This Blog is adapted from a comment I made on an IABC LinkedIn Discussion on Big Data, which was initiated by Natasha Nicholson. I am also indebted to comments in that discussion by Mike Jenkins and Sam Ford.
In my mind, the promise of Big Data for PR is in planning successful communications campaigns.
However, I am concerned that communications professionals are not well prepared to use Big Data. They face a number of challenges. Some are database management challenges–making the data accurate, making it inclusive and making it represent what it purports to represent. Beyond these challenges are those of coaxing meaning from the data, which are data analysis and statistical issues. For the most part, I do not believe these skills exist in communications departments or consultancies, with the possible exception of research departments.
What communications people should be able to do is ask the right questions of the data. I believe these should start with the basic questions of business and communications such as:
- Who are my stakeholders?
- What do they care about and why?
- What messages are likely to resonate with them?
- What are the best media for reaching those stakeholders with those messages?
- What trends and issues matter to these stakeholders that may have an effect on how and how well I can communicate with them?
My last bulleted question is sometimes addressed by the folks monitoring media. So, at least we are doing that.
To summarize, I believe communications people understand communications and the questions that need to be answered to communicate effectively. However, to use Big Data to inform and drive successful communications campaigns, they need also to understand and be conversant in database management, data analysis and statistics. Beyond being conversant, they need people who can actually do these things to answer the communications questions the communicators pose.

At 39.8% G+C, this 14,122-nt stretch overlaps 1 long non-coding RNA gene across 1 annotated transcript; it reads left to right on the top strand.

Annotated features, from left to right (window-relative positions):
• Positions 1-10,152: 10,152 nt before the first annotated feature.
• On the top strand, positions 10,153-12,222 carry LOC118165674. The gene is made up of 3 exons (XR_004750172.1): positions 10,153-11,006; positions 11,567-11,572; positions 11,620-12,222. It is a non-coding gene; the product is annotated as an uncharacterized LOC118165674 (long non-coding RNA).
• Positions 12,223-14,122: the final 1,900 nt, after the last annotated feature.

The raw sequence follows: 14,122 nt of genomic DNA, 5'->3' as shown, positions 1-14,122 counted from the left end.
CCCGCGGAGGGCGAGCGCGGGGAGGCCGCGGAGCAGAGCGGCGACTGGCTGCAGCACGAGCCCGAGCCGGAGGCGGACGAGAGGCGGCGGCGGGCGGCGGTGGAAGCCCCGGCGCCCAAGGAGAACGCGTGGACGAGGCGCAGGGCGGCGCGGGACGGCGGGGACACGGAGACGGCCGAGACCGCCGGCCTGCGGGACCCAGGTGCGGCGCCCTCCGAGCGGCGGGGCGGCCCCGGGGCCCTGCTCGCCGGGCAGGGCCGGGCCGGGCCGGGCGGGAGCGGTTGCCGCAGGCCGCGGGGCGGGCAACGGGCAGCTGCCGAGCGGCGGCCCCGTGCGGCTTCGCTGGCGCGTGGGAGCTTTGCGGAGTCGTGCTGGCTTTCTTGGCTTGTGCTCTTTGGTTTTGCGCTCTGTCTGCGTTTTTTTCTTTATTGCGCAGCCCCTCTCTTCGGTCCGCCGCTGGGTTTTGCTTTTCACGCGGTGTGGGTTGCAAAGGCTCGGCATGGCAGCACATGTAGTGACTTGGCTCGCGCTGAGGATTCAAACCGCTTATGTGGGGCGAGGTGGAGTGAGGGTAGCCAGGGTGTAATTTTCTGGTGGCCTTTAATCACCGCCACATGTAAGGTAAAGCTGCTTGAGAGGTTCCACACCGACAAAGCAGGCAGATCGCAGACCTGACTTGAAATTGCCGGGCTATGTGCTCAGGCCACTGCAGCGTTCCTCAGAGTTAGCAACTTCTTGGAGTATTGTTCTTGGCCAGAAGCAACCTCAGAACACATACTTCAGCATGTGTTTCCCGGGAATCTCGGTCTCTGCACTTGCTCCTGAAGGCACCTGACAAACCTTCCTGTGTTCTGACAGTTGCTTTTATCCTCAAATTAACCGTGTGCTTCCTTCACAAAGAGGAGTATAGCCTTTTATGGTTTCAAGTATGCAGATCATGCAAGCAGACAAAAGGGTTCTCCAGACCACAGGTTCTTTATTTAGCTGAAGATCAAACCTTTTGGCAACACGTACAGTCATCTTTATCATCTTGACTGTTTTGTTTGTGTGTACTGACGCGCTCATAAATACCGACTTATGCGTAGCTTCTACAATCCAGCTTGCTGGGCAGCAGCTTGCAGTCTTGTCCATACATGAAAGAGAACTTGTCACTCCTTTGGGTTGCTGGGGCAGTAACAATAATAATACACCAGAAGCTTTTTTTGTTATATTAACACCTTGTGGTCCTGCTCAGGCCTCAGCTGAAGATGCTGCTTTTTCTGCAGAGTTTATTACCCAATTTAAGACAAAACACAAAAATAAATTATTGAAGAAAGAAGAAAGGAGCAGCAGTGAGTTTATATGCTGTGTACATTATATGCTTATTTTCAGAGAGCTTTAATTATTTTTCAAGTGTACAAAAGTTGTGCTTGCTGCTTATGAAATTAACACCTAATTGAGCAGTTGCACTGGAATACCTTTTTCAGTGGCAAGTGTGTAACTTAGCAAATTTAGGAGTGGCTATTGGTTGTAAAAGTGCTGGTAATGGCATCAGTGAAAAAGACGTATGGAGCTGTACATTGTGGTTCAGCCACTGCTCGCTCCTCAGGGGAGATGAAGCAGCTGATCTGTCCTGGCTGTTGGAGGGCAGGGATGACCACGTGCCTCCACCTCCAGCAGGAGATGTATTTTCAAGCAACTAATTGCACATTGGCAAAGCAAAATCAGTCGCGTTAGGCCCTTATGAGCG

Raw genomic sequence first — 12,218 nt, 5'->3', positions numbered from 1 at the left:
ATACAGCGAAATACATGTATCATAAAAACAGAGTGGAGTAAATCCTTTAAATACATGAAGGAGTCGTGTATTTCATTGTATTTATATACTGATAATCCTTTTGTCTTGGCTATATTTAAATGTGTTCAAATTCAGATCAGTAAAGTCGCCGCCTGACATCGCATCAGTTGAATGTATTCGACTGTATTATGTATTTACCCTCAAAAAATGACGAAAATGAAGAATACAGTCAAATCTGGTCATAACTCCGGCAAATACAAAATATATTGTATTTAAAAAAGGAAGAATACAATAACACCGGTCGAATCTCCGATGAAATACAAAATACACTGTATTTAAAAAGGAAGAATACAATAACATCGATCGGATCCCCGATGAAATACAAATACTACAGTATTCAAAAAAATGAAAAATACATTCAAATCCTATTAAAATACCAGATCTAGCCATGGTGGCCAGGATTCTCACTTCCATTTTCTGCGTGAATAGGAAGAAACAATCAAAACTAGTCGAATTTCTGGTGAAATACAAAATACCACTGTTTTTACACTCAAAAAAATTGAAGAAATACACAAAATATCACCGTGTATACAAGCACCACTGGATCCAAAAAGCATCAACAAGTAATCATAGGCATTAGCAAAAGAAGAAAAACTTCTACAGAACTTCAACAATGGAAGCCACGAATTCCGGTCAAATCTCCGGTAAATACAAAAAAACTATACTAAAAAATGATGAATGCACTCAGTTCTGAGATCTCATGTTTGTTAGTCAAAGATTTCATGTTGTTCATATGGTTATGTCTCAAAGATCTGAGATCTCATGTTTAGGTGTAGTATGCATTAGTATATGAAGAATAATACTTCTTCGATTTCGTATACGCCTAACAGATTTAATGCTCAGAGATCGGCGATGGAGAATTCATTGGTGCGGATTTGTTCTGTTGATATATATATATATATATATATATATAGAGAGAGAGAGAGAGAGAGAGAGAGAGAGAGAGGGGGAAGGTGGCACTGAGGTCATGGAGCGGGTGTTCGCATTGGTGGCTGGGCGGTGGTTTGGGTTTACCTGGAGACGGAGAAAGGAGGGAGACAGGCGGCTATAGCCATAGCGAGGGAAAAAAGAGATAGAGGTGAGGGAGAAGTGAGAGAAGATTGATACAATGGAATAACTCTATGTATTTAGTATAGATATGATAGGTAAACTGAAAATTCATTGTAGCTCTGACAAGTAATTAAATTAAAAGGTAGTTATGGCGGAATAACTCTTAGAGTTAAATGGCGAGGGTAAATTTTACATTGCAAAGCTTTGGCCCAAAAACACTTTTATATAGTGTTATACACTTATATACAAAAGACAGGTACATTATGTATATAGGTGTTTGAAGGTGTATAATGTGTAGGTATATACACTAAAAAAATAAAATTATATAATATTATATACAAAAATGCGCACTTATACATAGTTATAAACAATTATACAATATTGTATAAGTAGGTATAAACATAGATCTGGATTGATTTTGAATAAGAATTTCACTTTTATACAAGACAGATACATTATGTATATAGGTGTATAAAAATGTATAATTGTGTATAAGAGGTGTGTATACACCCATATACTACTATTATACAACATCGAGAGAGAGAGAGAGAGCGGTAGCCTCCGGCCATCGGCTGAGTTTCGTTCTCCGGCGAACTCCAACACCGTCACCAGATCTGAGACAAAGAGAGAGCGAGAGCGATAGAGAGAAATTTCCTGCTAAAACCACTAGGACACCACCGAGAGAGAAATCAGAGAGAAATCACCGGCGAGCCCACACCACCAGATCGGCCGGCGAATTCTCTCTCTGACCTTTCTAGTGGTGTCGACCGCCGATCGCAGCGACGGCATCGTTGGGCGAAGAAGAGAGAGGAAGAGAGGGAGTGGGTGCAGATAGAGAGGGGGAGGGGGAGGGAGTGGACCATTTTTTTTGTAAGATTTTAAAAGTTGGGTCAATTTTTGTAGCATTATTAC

We know that the Obama campaign effectively used Big Data to help win the presidency in 2012, but beyond that, proof points for Big Data’s use and effectiveness in PR and communications are sparse, to say the least.
I expect that the first organizations to actually use Big Data effectively outside of politics will be large, well funded organizations that actually value communications and its effect on reputation (think Fortune 100 here). They will have the communications expertise and the influence to be able to draw on the database management and data analysis and statistical skills elsewhere in their organizations to put together the whole package necessary to make Big Data work for stakeholder relationship management.
Until then, what I believe communicators should do to prepare themselves to use Big Data is develop an analytical mindset. They need to start asking the questions above as well as other questions of the data they have access to. First and foremost, this would be the data in their organizations from such places as marketing, sales and HR. If their organization is using data resources in other parts of their business (for example risk management), they should learn how that data is being used and try to think of ways they might be able to adapt it to use in communications (e.g. Sam Ford’s suggestions in “4 Ways to Use Data to Tell Stories
,” in IABC’s Communications World Magazine
For those of you who already have access to Big Data, I suggest you think analytically, jump in and swim.